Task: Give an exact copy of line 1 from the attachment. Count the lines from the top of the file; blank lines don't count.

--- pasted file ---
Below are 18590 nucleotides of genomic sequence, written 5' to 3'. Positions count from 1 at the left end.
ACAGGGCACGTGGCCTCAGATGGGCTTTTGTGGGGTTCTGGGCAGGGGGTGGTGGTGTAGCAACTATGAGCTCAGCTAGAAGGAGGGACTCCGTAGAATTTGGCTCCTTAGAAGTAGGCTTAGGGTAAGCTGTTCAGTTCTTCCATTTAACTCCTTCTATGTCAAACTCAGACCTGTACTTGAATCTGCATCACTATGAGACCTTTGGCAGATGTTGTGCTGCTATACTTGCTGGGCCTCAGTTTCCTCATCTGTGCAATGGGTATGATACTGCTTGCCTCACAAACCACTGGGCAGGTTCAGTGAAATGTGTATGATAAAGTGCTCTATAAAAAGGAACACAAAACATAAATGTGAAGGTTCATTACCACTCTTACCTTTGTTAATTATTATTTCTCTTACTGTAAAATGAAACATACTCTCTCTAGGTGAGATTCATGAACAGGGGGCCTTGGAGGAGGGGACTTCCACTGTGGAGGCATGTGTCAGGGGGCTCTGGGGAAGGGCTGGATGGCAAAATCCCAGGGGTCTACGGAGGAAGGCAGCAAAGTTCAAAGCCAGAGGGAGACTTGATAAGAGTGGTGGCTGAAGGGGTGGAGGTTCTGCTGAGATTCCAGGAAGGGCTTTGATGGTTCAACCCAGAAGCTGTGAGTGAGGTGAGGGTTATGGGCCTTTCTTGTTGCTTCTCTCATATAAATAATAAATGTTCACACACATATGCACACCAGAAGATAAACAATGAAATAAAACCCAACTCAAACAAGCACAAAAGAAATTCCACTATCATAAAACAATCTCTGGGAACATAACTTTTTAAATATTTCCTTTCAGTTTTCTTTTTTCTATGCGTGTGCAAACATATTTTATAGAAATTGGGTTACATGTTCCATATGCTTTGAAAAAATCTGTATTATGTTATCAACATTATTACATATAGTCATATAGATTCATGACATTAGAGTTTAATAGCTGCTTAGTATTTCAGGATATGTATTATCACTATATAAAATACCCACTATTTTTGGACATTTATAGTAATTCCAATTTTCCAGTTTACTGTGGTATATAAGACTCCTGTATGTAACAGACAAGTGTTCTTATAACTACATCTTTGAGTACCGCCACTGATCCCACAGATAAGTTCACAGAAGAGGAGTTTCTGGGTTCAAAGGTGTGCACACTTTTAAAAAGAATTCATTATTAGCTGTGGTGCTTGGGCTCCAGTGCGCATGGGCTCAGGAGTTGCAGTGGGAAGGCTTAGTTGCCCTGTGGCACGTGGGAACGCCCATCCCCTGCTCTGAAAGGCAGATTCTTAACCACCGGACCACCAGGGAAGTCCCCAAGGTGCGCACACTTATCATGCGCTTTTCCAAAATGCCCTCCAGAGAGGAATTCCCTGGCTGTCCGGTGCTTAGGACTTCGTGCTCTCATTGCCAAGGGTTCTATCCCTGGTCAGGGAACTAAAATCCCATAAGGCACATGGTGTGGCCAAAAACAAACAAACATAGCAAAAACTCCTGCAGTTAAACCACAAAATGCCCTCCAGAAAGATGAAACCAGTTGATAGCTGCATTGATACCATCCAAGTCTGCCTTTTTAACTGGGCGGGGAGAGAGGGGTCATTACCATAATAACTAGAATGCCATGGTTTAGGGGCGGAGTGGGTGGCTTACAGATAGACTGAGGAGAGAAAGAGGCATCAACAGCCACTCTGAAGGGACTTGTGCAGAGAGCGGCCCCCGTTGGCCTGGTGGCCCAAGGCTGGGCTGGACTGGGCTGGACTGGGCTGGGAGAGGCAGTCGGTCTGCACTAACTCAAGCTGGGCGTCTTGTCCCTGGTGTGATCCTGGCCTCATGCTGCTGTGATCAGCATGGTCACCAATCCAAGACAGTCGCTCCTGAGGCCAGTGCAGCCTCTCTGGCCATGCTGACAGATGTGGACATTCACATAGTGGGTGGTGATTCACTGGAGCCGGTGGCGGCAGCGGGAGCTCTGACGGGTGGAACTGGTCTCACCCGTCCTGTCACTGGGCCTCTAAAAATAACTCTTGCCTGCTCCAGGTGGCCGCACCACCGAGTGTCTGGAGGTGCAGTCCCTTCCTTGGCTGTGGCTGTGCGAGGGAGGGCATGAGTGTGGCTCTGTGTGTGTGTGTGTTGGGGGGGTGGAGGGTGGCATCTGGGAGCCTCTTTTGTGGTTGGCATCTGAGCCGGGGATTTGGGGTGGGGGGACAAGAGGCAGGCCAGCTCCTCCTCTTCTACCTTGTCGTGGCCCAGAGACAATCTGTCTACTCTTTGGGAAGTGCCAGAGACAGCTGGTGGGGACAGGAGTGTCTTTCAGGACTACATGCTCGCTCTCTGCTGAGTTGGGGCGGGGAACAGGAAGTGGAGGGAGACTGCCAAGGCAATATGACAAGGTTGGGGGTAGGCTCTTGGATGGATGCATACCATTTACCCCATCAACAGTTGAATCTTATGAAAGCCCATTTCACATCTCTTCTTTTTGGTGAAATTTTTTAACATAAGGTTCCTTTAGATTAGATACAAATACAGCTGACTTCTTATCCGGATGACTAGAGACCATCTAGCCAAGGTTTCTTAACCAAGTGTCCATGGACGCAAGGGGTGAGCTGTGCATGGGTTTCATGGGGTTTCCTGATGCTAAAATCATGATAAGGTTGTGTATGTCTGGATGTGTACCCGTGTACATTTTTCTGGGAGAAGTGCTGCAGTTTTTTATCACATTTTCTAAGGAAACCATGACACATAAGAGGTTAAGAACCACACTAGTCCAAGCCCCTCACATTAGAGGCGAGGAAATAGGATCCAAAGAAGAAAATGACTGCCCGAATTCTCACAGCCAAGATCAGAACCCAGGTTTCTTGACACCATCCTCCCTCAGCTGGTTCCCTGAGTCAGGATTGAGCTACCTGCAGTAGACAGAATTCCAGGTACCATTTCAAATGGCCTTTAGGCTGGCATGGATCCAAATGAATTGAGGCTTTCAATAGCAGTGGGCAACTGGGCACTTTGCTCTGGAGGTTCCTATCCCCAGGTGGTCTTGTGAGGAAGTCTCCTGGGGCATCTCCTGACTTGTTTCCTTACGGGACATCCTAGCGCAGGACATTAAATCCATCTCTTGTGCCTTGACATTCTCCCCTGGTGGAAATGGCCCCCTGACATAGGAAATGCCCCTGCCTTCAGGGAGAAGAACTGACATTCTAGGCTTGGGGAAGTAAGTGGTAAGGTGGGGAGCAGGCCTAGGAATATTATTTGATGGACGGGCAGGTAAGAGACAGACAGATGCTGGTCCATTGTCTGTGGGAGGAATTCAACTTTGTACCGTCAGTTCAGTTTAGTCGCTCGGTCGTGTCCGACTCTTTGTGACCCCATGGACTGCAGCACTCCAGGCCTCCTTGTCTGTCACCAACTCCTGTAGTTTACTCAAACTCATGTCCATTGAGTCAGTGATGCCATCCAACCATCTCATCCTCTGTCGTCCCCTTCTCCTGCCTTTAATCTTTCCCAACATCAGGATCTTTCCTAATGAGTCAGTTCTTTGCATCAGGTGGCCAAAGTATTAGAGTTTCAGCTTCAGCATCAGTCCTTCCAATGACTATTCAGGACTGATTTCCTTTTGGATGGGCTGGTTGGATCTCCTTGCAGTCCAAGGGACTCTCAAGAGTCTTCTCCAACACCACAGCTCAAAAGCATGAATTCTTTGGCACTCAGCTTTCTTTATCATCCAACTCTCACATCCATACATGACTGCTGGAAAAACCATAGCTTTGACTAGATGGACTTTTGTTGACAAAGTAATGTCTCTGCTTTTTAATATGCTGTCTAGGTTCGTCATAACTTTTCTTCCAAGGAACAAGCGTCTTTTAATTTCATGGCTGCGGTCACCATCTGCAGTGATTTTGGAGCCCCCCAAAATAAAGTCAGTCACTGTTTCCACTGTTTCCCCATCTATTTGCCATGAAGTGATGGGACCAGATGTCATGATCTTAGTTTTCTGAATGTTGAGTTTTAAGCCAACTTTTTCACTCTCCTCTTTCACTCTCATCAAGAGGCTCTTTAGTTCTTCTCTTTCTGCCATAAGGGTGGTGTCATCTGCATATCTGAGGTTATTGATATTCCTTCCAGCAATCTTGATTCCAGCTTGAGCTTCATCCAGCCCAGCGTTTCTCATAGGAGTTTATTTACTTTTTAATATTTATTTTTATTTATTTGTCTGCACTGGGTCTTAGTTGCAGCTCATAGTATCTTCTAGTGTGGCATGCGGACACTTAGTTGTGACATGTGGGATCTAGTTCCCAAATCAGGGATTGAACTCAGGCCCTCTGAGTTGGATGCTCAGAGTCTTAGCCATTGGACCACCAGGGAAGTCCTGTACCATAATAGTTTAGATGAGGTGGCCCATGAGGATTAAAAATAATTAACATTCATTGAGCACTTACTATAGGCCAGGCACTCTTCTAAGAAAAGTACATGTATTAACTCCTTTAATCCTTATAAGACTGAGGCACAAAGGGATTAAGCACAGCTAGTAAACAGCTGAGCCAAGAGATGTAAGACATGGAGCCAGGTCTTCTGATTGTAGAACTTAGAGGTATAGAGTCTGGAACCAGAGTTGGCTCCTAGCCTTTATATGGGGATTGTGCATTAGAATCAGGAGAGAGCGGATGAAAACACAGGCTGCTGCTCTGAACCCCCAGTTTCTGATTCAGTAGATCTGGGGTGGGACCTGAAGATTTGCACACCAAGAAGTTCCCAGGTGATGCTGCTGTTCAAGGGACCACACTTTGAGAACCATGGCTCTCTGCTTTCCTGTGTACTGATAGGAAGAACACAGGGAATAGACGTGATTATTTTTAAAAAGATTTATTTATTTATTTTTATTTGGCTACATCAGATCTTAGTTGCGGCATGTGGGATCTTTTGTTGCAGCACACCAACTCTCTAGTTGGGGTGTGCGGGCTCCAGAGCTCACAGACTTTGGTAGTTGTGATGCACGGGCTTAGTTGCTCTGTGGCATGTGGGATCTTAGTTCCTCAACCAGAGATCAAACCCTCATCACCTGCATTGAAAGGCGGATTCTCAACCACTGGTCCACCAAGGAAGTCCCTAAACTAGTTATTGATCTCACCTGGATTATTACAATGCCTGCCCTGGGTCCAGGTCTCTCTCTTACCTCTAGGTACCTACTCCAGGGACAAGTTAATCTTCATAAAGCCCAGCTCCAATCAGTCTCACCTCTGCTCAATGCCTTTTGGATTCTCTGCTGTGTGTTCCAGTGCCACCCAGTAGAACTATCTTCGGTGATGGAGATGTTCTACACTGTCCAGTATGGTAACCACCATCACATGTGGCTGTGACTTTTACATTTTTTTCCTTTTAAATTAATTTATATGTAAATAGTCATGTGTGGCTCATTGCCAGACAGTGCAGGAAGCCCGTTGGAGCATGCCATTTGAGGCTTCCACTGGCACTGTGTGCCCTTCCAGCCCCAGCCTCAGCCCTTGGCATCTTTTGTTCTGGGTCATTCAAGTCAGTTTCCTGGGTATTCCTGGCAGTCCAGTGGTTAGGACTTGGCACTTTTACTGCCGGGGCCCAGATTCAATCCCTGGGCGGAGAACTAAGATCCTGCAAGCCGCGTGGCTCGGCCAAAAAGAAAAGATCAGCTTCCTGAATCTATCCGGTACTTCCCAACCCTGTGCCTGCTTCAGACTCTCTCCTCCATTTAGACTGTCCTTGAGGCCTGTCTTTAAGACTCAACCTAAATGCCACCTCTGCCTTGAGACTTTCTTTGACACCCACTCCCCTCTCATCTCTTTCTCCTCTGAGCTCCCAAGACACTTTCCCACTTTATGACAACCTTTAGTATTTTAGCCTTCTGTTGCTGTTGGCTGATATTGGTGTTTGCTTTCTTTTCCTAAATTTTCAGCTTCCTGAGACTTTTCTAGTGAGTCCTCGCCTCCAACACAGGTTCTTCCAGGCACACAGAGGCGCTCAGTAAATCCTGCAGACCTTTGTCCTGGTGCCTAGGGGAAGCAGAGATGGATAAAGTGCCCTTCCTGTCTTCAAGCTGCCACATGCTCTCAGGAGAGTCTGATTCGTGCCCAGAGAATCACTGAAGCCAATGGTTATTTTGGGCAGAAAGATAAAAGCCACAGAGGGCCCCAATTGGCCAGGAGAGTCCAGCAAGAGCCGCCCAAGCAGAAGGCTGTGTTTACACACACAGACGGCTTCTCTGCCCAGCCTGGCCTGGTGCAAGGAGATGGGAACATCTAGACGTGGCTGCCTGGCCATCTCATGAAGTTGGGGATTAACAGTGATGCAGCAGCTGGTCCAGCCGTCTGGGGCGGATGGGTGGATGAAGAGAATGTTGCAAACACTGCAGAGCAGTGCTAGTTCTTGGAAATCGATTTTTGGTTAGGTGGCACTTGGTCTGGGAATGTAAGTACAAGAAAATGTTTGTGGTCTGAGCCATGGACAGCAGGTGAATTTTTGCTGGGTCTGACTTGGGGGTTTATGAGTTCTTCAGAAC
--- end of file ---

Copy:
Below are 18590 nucleotides of genomic sequence, written 5' to 3'. Positions count from 1 at the left end.